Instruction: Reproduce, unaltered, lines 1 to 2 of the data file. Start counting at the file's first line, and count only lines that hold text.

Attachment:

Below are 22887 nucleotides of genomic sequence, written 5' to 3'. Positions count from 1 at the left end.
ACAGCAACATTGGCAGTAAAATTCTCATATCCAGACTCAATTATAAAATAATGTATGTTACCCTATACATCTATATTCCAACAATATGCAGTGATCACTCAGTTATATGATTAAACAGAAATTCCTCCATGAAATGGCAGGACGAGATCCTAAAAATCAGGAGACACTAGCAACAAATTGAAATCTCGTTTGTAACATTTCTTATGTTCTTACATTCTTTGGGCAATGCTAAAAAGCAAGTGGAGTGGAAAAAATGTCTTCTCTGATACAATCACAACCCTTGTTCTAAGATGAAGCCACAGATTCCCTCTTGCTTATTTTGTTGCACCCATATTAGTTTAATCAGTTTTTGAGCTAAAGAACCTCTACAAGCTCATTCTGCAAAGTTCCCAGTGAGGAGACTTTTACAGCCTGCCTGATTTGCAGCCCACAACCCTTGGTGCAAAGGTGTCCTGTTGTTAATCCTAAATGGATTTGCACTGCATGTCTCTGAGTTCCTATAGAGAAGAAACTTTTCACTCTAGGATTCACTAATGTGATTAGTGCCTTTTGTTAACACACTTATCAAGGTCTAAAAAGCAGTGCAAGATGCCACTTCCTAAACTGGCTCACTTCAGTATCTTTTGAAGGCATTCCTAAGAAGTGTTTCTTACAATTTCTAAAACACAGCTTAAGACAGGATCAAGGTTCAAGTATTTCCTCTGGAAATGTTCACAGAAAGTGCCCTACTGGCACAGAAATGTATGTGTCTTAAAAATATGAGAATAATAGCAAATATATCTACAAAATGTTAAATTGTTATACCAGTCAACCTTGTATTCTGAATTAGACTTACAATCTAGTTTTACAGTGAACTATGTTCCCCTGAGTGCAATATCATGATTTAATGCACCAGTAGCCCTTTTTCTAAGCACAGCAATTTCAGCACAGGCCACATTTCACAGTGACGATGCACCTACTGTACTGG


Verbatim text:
Below are 22887 nucleotides of genomic sequence, written 5' to 3'. Positions count from 1 at the left end.
ACAGCAACATTGGCAGTAAAATTCTCATATCCAGACTCAATTATAAAATAATGTATGTTACCCTATACATCTATATTCCAACAATATGCAGTGATCACTCAGTTATATGATTAAACAGAAATTCCTCCATGAAATGGCAGGACGAGATCCTAAAAATCAGGAGACACTAGCAACAAATTGAAATCTCGTTTGTAACATTTCTTATGTTCTTACATTCTTTGGGCAATGCTAAAAAGCAAGTGGAGTGGAAAAAATGTCTTCTCTGATACAATCACAACCCTTGTTCTAAGATGAAGCCACAGATTCCCTCTTGCTTATTTTGTTGCACCCATATTAGTTTAATCAGTTTTTGAGCTAAAGAACCTCTACAAGCTCATTCTGCAAAGTTCCCAGTGAGGAGACTTTTACAGCCTGCCTGATTTGCAGCCCACAACCCTTGGTGCAAAGGTGTCCTGTTGTTAATCCTAAATGGATTTGCACTGCATGTCTCTGAGTTCCTATAGAGAAGAAACTTTTCACTCTAGGATTCACTAATGTGATTAGTGCCTTTTGTTAACACACTTATCAAGGTCTAAAAAGCAGTGCAAGATGCCACTTCCTAAACTGGCTCACTTCAGTATCTTTTGAAGGCATTCCTAAGAAGTGTTTCTTACAATTTCTAAAACACAGCTTAAGACAGGATCAAGGTTCAAGTATTTCCTCTGGAAATGTTCACAGAAAGTGCCCTACTGGCACAGAAATGTATGTGTCTTAAAAATATGAGAATAATAGCAAATATATCTACAAAATGTTAAATTGTTATACCAGTCAACCTTGTATTCTGAATTAGACTTACAATCTAGTTTTACAGTGAACTATGTTCCCCTGAGTGCAATATCATGATTTAATGCACCAGTAGCCCTTTTTCTAAGCACAGCAATTTCAGCACAGGCCACATTTCACAGTGACGATGCACCTACTGTACTGG